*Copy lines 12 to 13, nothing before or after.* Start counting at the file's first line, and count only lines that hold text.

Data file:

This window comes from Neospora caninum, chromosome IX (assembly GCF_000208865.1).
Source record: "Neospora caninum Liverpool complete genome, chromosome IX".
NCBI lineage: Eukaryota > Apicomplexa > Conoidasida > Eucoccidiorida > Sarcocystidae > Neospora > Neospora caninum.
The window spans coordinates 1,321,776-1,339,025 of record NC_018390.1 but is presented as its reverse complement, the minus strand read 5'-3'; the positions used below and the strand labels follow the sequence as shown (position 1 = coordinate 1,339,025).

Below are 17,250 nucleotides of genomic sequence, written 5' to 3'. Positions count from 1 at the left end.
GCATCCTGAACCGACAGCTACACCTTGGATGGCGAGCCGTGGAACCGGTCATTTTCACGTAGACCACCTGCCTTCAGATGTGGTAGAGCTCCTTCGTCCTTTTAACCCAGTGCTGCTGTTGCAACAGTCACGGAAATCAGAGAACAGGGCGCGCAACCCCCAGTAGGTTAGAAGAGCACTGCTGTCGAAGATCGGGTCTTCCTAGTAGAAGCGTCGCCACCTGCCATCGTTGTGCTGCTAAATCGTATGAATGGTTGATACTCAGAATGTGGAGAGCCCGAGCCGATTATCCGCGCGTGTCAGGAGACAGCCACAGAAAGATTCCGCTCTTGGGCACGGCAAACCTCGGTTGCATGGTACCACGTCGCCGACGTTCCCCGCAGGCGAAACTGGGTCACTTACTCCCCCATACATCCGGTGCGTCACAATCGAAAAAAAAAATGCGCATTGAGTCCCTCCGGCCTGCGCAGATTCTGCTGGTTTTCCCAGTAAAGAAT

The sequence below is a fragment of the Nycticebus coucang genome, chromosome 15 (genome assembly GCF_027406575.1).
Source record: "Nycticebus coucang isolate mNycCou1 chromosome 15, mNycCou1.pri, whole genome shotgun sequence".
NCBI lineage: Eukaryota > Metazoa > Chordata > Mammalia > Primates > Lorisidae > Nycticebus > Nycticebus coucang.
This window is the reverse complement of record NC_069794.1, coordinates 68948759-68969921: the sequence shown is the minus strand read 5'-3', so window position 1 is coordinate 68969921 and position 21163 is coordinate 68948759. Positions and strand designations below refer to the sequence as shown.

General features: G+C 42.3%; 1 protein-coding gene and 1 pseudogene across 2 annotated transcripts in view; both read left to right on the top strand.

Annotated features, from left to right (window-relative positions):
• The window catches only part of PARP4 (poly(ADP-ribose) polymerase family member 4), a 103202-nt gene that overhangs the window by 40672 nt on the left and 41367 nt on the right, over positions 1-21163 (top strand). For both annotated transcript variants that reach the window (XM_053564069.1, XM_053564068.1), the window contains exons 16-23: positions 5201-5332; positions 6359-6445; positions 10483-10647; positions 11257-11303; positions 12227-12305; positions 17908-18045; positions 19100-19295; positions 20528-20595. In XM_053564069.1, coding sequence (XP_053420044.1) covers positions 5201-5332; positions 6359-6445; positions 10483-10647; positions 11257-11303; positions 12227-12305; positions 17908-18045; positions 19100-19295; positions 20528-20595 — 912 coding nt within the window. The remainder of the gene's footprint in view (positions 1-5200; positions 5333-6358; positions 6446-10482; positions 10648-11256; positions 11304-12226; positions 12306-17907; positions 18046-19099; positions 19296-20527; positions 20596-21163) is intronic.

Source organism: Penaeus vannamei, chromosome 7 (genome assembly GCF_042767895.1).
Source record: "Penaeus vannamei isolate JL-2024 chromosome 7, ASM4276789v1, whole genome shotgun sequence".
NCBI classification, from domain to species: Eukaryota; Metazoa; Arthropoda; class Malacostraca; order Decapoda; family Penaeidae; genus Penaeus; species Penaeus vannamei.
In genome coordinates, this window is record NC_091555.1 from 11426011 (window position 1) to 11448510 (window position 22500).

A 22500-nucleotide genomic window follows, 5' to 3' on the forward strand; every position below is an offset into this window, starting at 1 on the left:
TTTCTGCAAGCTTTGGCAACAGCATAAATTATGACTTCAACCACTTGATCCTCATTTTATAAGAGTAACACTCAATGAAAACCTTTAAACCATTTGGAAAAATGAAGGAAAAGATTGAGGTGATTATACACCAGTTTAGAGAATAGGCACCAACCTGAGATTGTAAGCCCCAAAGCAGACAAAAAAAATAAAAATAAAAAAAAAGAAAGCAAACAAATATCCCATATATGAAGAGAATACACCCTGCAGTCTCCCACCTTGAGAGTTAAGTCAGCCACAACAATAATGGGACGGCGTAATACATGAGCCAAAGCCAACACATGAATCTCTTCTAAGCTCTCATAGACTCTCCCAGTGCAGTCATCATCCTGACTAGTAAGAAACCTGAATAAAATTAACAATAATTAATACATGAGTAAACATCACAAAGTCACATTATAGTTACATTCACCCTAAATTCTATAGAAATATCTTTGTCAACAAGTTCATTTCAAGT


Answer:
Annotated features, from left to right (window-relative positions):
• The window catches only part of PARP4 (poly(ADP-ribose) polymerase family member 4), a 103202-nt gene that overhangs the window by 40672 nt on the left and 41367 nt on the right, over positions 1-21163 (top strand). For both annotated transcript variants that reach the window (XM_053564069.1, XM_053564068.1), the window contains exons 16-23: positions 5201-5332; positions 6359-6445; positions 10483-10647; positions 11257-11303; positions 12227-12305; positions 17908-18045; positions 19100-19295; positions 20528-20595. In XM_053564069.1, coding sequence (XP_053420044.1) covers positions 5201-5332; positions 6359-6445; positions 10483-10647; positions 11257-11303; positions 12227-12305; positions 17908-18045; positions 19100-19295; positions 20528-20595 — 912 coding nt within the window. The remainder of the gene's footprint in view (positions 1-5200; positions 5333-6358; positions 6446-10482; positions 10648-11256; positions 11304-12226; positions 12306-17907; positions 18046-19099; positions 19296-20527; positions 20596-21163) is intronic.